statuesqueness love


from The Century Dictionary.

  • noun Statuesque character or appearance.

from Wiktionary, Creative Commons Attribution/Share-Alike License.

  • noun The state or condition of being statuesque.


from Wiktionary, Creative Commons Attribution/Share-Alike License

statuesque +‎ -ness


  • The women of the Naumkib were famed for their statuesqueness.

    Carnivores of Light and Darkness

  • The other horse was standing with complete and entirely unconcerned statuesqueness on the low bank which bounded the lane on his other side.

    If Winter Comes

  • Her friend was a young lady of consummate beauty; a brunette with colour in her skin and features of flawless perfection; with neither the serious air nor the statuesqueness of a great beauty, and with none of the negroid tone of most brunettes.

    Caesar or Nothing

  • The low and bantering laughter of his companions for his rapt statuesqueness, fell on deaf ears.

    A Pagan of the Hills

  • Down at this end of the fair field congregate the three-year-olds and two-year-olds; they pierce the air with their infant squeals and neighs, they stamp, and glare, and strike attitudes with absurd statuesqueness, while their owners sit on a bank above them, playing them like fish on the end of a long rope, and fabling forth their perfections with tireless fancy.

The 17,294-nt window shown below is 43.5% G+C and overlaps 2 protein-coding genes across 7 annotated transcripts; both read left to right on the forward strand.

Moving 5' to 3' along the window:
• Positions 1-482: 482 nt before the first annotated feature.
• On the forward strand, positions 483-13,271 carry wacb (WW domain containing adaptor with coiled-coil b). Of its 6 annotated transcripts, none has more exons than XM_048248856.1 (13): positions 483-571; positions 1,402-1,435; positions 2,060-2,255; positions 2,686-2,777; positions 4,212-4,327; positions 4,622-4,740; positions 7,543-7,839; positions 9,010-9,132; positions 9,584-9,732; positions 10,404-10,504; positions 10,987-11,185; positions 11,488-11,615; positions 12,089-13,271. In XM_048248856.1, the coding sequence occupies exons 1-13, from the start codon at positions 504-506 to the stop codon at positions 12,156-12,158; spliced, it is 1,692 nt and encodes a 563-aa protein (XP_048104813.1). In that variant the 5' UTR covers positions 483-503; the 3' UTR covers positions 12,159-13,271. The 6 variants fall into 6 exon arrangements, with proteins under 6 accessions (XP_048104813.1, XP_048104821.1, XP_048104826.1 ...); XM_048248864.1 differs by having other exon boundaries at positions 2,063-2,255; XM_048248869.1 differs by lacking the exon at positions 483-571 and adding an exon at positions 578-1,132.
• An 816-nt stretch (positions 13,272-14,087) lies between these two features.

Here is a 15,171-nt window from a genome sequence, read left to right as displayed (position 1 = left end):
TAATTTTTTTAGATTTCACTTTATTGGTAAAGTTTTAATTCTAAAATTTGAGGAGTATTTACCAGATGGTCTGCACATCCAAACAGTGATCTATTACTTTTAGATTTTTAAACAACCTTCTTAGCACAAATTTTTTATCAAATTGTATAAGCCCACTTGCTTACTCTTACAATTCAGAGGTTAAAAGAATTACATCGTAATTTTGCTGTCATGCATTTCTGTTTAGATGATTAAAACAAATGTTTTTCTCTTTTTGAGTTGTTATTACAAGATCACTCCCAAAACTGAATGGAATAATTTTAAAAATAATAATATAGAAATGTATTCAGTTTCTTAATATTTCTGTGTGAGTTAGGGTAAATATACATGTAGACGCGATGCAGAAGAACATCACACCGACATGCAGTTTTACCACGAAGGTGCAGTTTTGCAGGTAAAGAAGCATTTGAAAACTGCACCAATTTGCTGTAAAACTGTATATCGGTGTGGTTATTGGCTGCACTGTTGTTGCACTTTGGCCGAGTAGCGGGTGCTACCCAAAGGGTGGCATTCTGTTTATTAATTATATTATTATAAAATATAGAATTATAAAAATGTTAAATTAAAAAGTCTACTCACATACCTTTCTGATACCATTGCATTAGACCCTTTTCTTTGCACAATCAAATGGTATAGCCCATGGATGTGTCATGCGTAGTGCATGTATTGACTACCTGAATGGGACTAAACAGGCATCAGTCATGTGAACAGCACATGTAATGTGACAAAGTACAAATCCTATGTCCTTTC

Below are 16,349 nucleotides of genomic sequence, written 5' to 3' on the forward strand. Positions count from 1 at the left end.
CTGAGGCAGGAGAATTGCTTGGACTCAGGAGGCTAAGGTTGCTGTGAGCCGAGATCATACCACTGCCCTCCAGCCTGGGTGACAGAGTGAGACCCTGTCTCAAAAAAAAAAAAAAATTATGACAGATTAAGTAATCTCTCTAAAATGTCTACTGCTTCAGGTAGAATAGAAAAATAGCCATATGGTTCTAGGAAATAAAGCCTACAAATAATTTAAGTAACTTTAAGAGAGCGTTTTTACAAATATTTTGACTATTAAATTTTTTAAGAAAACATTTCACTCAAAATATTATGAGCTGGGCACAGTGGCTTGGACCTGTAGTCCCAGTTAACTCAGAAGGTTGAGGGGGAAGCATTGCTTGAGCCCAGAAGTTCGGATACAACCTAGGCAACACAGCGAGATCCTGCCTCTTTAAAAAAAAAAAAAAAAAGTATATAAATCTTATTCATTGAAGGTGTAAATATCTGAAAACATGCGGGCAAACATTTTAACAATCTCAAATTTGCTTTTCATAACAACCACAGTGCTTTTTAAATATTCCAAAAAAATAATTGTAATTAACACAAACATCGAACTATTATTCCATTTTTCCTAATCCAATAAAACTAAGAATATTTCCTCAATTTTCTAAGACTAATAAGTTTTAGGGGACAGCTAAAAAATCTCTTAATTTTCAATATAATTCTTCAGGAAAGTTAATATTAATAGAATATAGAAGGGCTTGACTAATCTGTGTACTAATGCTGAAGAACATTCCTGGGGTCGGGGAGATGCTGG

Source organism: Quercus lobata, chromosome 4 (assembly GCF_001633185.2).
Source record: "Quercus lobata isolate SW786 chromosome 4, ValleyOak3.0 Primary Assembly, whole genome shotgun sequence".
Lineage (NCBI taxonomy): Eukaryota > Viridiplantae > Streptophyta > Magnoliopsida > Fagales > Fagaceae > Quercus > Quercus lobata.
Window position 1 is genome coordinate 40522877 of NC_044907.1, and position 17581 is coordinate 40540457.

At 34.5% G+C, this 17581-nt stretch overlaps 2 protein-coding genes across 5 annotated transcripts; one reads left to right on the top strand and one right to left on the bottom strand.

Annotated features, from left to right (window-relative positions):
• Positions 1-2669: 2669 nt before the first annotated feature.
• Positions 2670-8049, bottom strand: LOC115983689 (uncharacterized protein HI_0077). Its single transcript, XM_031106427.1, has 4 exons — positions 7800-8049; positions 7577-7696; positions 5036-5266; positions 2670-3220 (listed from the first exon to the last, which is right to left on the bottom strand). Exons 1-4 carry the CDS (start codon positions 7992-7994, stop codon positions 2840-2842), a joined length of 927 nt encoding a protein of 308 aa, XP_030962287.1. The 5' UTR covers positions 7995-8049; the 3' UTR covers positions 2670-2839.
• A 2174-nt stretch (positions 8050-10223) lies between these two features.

All on the Irish Shore Irish Sketches

  • Between him and the pilot-house, softly veiled by its moonlight shadow, stood in unconscious statuesqueness on the front overhang of the texas roof, between the towering chimneys,

    Gideon's Band A Tale of the Mississippi

  • Poised for the leap upon the black lava crag, and against the blue light of the sky, each lithe figure, gilded by the morning sun, has a statuesqueness and

    Two Years in the French West Indies

  • The figures in the pictures had frequently the statuesqueness which in sculpture suits the material, but in painting is stiffness.

    The Old Masters and Their Pictures For the Use of Schools and Learners in Art

  • And yet I remember, that, though sa roe etait blanche, et son costume etait tres pittoresque, it was sans s'e carter cependant assez des usages recus pour que l'on put y trouver de l'affectation; and I suppose, if one should now suddenly collapse from conventional rotundity to antique statuesqueness, the great "on" would very readily "y trouver de l'affectation."


  • I understand why the ancients called Euripides the most tragic of their dramatists: he evidently embraces within the scope of the tragic poet many passions, -- love, conjugal affection, jealousy, and so on, which Sophocles seems to have considered as incongruous with the ideal statuesqueness of the tragic drama.

    Specimens of the Table Talk of Samuel Taylor Coleridge


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